Or so people used to say back in the day… dating myself here, but that means the ’70s and ’80s. Well, Cyber Moon Studios has a hilarious animated recreation of exactly what it was like for young roleplayers in the day. I was the GM in almost all of these sessions, and let me just say, this might even be taken from secret recordings from our own sessions–hits too close to home. (But now we’re all grown up. Riiiiiight.)
If it’s not spot-on accurate and in your case Satan actually appeared in your gatherings, well, perhaps I just missed out on the fun. Here’s the link.
On a more serious note, I think there’s a similar movement (to the wacko anti-D&D movement that sent some parents into a foaming-at-the-mouth frenzy) going on currently in New York, where both the Senate and Assembly have passed bills that make it a Class E felony (3-4 years in prison) to sell or distribute “violent and indecent video games to minors.” The law is not yet signed, but is due to be on Governor Eliot Spitzer’s desk before the legislature adjourns in June.
Question is, will such a bill survive the inevitable challenges that, in states such as Illinois, Washington, Michigan, California, and Louisiana, have resulted in successful challenges to states’ regulation of videogames?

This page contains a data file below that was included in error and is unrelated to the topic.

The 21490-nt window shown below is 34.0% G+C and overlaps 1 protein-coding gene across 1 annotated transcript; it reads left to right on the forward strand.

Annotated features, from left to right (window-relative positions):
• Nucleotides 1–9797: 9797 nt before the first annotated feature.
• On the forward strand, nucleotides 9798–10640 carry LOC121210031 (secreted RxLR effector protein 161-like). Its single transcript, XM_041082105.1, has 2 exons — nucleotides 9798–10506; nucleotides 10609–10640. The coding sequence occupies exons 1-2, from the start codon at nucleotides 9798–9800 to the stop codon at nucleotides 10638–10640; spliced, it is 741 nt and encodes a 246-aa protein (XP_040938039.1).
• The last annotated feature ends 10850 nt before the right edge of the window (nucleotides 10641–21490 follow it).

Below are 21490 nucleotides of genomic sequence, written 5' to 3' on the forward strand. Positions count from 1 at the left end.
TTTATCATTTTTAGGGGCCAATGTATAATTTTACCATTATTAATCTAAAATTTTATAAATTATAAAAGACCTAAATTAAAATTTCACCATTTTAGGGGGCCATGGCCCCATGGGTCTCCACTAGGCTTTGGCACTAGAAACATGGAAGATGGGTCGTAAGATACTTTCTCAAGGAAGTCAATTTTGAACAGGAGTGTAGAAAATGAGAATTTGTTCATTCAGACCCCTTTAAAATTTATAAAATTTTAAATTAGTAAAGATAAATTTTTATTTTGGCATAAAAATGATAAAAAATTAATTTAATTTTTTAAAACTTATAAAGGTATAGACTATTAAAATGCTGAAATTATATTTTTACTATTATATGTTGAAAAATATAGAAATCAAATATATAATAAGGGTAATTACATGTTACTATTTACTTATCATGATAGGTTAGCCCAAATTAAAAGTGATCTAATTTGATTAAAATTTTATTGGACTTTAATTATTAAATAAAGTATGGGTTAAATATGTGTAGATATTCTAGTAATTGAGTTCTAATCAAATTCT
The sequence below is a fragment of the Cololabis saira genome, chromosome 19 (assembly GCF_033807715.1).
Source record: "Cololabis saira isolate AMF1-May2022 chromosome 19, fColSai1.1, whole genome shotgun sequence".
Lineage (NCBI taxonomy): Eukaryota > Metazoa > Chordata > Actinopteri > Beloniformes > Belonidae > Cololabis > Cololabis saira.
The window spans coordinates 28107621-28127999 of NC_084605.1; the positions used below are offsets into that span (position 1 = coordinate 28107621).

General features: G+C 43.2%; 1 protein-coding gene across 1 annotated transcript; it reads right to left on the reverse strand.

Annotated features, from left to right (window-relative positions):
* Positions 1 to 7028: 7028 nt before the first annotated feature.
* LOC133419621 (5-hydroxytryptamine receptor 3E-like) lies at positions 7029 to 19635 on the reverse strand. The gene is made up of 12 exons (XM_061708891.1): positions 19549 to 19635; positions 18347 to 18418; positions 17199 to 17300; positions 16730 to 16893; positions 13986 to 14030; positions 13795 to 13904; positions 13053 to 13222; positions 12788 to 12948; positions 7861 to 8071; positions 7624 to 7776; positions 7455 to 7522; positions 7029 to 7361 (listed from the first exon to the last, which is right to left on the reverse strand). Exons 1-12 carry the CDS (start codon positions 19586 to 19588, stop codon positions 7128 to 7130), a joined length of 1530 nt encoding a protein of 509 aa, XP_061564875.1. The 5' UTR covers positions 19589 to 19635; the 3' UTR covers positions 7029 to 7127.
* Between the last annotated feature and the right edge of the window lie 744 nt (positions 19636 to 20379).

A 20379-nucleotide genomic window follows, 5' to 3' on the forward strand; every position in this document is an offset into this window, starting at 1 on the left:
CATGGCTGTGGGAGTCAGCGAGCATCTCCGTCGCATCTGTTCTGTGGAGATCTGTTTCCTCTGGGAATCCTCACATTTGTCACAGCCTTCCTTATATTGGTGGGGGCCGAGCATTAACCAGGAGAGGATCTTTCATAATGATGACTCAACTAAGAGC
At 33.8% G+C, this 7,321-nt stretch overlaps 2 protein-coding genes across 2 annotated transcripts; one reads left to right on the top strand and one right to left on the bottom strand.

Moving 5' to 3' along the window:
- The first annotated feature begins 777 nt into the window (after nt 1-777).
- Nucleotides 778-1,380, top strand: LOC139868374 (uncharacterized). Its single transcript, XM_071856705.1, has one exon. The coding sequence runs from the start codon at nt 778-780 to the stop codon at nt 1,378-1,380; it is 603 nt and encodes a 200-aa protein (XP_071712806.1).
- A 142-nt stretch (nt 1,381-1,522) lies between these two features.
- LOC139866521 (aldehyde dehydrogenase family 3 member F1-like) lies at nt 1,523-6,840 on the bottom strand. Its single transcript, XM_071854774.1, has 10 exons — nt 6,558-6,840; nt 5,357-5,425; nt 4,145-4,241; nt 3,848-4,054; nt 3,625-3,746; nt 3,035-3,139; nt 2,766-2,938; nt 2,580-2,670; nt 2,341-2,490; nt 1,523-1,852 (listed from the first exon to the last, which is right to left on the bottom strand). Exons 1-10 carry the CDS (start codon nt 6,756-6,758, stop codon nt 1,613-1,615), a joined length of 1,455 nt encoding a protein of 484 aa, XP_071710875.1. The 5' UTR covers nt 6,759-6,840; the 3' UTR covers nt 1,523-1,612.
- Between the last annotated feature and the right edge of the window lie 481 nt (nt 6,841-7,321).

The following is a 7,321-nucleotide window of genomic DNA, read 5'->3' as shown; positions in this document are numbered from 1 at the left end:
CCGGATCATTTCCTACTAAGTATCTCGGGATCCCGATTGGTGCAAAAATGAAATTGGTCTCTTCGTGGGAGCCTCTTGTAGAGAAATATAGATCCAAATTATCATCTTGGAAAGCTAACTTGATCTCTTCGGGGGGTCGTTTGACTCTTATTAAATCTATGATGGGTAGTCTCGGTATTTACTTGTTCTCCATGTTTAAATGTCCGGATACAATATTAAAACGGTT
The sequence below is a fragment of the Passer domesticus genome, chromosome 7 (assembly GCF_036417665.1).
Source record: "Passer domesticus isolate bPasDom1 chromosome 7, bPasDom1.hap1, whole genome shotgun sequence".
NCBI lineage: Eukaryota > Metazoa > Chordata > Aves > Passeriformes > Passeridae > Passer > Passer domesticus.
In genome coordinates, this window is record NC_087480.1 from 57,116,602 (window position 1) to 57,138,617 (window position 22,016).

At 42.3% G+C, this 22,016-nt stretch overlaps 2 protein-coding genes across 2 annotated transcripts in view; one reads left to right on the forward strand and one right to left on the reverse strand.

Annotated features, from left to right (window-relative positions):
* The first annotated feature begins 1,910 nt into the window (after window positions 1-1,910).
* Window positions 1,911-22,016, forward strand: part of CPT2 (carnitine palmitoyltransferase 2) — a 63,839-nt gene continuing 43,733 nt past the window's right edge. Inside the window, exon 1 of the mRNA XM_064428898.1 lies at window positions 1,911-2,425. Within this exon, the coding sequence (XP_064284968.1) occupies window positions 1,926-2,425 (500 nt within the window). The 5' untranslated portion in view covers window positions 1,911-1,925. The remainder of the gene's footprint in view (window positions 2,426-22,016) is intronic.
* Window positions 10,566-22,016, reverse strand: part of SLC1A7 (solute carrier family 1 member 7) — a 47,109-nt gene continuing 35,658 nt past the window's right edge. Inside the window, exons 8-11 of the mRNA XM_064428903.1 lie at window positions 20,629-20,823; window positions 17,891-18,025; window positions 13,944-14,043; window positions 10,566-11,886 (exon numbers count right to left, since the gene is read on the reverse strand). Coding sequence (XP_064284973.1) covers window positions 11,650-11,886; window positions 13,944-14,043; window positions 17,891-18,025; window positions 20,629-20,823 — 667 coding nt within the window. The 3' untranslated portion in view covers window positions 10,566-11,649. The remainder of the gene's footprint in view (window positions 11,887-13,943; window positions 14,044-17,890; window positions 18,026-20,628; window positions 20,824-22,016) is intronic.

I’m no scientist, but from my experience with numerous relatives (including many nephews) that played “violent” videogames, there’s scarcely a one that’s violent or that hasn’t turned out quite well. Personally, I think the causes of anti-social behavor rest somewhere in the interstices of upbringing, free will, and the genes. That is, it’s impossible to “control for” via legislation. If the parents discuss what’s right and what’s wrong, and don’t let the videogames be the only parents in the house, then the kids will be less likely to act-out the games’ violent scenes in real life. Bottom line, parents who abdicate their responsibilities have no right to plague the rest of free society with draconian laws intended solely to fix absentee parents’ errors.